Headspace GC Analysis of Residual Solvents in Pharmaceuticals
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Organic solvents are generally applied during synthesis of drug substances, excipients or during drug product formulation. In the final product, however, they are not desirable due to their toxicity, influence on the quality of crystals of the drug substance and their odor or taste which can be unpleasant for patients. Various manufacturing processes are used to remove the organic solvents in the final product. Nevertheless, some solvents still remain, often in very small quantities, commonly known as residual solvents (RS) .
Residual solvents in pharmaceuticals are defined as volatile organic compounds used in or generated from the manufacture of drug substances, pharmaceutical additives or drug products. They are strictly controlled according to risk classifications from Class 1 to Class 3 based on the risk to human health.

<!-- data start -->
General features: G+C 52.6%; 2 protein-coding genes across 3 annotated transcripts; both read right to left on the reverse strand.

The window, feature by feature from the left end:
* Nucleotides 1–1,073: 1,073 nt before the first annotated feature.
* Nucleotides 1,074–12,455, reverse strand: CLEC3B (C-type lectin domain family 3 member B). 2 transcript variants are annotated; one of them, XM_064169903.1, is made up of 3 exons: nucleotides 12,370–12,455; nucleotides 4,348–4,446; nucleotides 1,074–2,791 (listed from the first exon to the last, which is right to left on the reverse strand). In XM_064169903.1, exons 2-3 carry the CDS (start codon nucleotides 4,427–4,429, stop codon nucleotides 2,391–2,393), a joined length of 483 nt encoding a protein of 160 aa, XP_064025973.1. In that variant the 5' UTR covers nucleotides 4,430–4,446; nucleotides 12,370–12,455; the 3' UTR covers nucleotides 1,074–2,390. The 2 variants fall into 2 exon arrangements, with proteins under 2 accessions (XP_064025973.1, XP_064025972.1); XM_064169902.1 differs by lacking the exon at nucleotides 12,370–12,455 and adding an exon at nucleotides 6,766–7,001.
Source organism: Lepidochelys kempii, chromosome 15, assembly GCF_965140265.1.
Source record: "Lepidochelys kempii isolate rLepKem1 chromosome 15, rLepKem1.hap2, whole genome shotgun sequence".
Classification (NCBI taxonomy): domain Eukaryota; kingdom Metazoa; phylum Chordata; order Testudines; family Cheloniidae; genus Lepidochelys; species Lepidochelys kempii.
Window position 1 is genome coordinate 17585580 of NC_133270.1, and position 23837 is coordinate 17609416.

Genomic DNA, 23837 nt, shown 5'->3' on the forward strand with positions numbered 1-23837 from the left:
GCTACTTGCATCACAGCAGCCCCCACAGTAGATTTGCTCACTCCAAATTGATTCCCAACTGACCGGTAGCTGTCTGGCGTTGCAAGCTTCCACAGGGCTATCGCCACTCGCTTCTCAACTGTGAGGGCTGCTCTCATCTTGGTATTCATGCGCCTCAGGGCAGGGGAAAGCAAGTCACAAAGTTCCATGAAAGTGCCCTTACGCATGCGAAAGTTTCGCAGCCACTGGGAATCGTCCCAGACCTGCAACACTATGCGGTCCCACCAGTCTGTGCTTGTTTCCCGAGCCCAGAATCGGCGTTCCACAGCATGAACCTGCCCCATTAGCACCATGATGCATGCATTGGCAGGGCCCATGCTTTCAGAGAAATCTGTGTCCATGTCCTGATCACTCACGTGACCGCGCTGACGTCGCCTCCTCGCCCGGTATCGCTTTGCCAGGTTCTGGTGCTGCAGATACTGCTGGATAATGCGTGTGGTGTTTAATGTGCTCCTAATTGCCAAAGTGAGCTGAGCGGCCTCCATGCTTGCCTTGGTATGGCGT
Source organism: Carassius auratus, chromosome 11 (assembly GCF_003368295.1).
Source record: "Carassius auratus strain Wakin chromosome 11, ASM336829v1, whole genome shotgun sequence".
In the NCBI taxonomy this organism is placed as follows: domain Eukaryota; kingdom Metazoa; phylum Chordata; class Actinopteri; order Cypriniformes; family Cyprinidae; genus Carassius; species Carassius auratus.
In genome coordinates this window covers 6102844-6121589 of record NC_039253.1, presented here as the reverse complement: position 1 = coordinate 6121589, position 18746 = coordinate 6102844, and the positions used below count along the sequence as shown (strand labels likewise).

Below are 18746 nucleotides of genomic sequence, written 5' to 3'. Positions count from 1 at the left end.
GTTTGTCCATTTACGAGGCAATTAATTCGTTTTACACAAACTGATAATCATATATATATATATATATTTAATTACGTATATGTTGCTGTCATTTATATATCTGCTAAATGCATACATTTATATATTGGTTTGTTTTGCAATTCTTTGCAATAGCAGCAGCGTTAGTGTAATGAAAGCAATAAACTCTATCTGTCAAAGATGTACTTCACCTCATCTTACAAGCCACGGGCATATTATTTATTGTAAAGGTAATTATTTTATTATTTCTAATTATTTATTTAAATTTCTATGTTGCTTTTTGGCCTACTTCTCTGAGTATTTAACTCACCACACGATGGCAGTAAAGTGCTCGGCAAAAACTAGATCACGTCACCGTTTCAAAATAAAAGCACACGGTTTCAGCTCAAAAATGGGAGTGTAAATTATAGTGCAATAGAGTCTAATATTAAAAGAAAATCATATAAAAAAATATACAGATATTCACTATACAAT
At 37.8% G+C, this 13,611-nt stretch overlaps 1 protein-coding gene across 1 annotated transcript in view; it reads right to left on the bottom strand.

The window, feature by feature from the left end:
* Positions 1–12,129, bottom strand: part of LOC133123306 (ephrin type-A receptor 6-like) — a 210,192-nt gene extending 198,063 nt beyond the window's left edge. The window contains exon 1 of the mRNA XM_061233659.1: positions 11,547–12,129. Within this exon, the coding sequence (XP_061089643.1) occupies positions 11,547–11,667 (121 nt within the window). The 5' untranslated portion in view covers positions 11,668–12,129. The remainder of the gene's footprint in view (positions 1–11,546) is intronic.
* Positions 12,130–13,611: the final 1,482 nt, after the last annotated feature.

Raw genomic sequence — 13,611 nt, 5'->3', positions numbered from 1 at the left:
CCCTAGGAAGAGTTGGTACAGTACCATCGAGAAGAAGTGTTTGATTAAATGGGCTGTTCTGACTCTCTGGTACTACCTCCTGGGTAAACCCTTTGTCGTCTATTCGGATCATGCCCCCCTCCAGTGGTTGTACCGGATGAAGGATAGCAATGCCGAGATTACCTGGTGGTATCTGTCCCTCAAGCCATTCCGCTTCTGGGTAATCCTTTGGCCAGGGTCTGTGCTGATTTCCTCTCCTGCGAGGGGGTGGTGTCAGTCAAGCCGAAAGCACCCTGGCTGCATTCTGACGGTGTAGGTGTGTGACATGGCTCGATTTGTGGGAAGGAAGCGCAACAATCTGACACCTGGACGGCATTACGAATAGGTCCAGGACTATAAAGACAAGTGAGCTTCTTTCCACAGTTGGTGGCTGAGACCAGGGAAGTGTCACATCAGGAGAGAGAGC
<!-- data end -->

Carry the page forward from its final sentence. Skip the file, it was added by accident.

Class 1 includes 5 unacceptable toxicity solvents. They should be avoided unless their use can be strongly justified in a risk-based assessment. Class 2 contains 27 less severe toxicity solvents which should be limited in the final product. And Class 3 classifies less toxic solvents that shall be used whenever practical. Other solvents may be used as well, but only after approval from a regulatory agency. Frequent monitoring for revision of the regulation should be done as other solvents may be added, limits can change due to new safety data announcements, or solvents may shift from one class into another.